Before leaving for London, I realized I had not been there in eight years! But, like with any other city, after a couples days walking around the cobblestone streets, double decker buses, iconic black cabs, and gray skies seemed comfortably familiar.
The first day we explored gentrifying East London, aka British Brooklyn.
Hidden inside a Victorian school and beyond a brick wall with the sign “BOYS”, we stopped in ROCHELLE CANTEEN, white-washed old bike shed with glass doors and plenty of light where the catering company, Arnold & Henderson (or Mrs. Fergus Henderson fame), serves breakfast and lunch for the artists and creatives renting space in the converted Rochelle School. The light and airy cafeteria serves hearty, farm-to-table meals. For lunch, burrata with incredible winter tomatoes on grilled bread was delicious. The pork was aggressive for lunch, but very popular. The restaurant is BYOB with no corkage fee if you’d like a Bloody Mary for breakfast or wine or beer at lunch.
After lunch, we stopped in the nearby men’s stores below:
PRESENT LONDON: 140 Shoreditch High Street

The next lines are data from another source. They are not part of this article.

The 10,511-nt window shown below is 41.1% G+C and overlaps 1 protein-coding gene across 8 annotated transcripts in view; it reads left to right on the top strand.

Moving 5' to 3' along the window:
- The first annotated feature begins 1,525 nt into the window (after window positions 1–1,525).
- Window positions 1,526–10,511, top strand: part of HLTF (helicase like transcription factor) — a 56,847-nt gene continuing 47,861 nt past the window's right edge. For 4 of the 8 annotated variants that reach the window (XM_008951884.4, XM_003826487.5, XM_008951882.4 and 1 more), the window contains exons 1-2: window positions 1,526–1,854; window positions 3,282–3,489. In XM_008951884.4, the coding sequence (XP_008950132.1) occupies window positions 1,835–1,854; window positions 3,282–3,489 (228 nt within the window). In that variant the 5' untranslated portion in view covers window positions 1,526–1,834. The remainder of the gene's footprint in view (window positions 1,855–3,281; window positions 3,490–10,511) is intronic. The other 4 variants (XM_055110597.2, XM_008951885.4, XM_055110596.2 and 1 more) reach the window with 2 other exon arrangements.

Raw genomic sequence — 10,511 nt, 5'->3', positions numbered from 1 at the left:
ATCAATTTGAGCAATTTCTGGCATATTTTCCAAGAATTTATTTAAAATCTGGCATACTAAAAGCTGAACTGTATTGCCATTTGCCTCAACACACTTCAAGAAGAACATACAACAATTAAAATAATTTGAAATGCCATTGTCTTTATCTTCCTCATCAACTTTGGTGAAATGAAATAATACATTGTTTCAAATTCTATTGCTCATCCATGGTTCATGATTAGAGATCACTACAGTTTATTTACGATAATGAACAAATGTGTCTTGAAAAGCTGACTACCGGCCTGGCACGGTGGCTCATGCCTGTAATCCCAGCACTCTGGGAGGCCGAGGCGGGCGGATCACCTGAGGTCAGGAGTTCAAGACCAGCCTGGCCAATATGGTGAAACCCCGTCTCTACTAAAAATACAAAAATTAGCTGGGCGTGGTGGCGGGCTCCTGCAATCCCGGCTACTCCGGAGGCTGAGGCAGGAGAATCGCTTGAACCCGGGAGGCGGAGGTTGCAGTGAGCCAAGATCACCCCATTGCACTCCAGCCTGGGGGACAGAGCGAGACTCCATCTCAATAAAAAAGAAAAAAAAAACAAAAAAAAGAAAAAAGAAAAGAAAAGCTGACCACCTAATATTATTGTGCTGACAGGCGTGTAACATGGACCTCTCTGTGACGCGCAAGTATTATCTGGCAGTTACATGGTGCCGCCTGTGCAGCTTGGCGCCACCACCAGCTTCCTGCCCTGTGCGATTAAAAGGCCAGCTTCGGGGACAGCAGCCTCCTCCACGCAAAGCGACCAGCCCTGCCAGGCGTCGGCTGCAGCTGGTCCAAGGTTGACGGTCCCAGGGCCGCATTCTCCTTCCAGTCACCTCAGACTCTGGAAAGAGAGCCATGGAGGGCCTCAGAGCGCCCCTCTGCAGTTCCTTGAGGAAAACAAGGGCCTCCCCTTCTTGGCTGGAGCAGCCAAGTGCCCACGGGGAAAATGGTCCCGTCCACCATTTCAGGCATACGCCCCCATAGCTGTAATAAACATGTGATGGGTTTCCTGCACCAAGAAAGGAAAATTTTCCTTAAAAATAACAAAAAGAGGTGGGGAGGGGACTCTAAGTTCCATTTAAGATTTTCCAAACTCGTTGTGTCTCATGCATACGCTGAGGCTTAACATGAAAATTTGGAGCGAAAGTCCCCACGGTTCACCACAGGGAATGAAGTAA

HOSTEM: 41 Redchurch Street (its cool ceiling, nailed pieces of linen, is pictured here)
SUNSPEL MENSWEAR: 7 Redchurch Street
Next time, I’m going to hit up some of the women’s stores highlighted in Condé Nast Traveler!
The following day, I visited the “Constable, Gainsborough, Turner and the Making of Landscape,” “Almost Real Art,” and “Mariko Mori: Rebirth” exhibits at the Royal Academy with my godmother before stopping into SUSANNAH LOVIS in the Burlington Arcade for a belated birthday gift. What girl doesn’t love diamonds! Last, but not least, I stopped in DOVER STREET MARKET, but didn’t find anything I loved. I would have to wait for Paris for that!
That night, we visited NOPI, Ottolegnhi’s latest venture in Soho, and an ideal antidote to traditionally heavy British food. Vegetables feature prominently in the Middle Eastern and Asian-inspired small plates. Unlike Italian restaurants’ mozzarella laden gnocchi, the dish here featured five small pieces of gnocchi arranged on a plate with ricotta, pumpkin seeds, and vegetables. Cod used pork artfully and the scallops had an Asian taste. A bottle of dry Grüner Veltliner perfectly complemented the meal.
One of the many perks of having a godmother who works at the Royal Academy of Arts is I get to see any sold-out exhibit, including “Manet: Portraying Life”. One of the best exhibits I have ever seen, it also gave me a newfound appreciation for this too often neglected artists.
After dinner that evening with my godmother and her husband at Brooks’s, my husband and I had a drink at the nearby DUKES BAR. Hidden in an alley off St. James Street, the Dukes Hotel is one of London’s premier boutique hotels. The bar inside, known for martinis, is a comfortable place to catch up with friends or co-workers. Be sure to sit in one of the front two rooms; the back feels like Siberia. Mixed nuts, olives, and addictive crackers will help soak up some of the deadly drinks.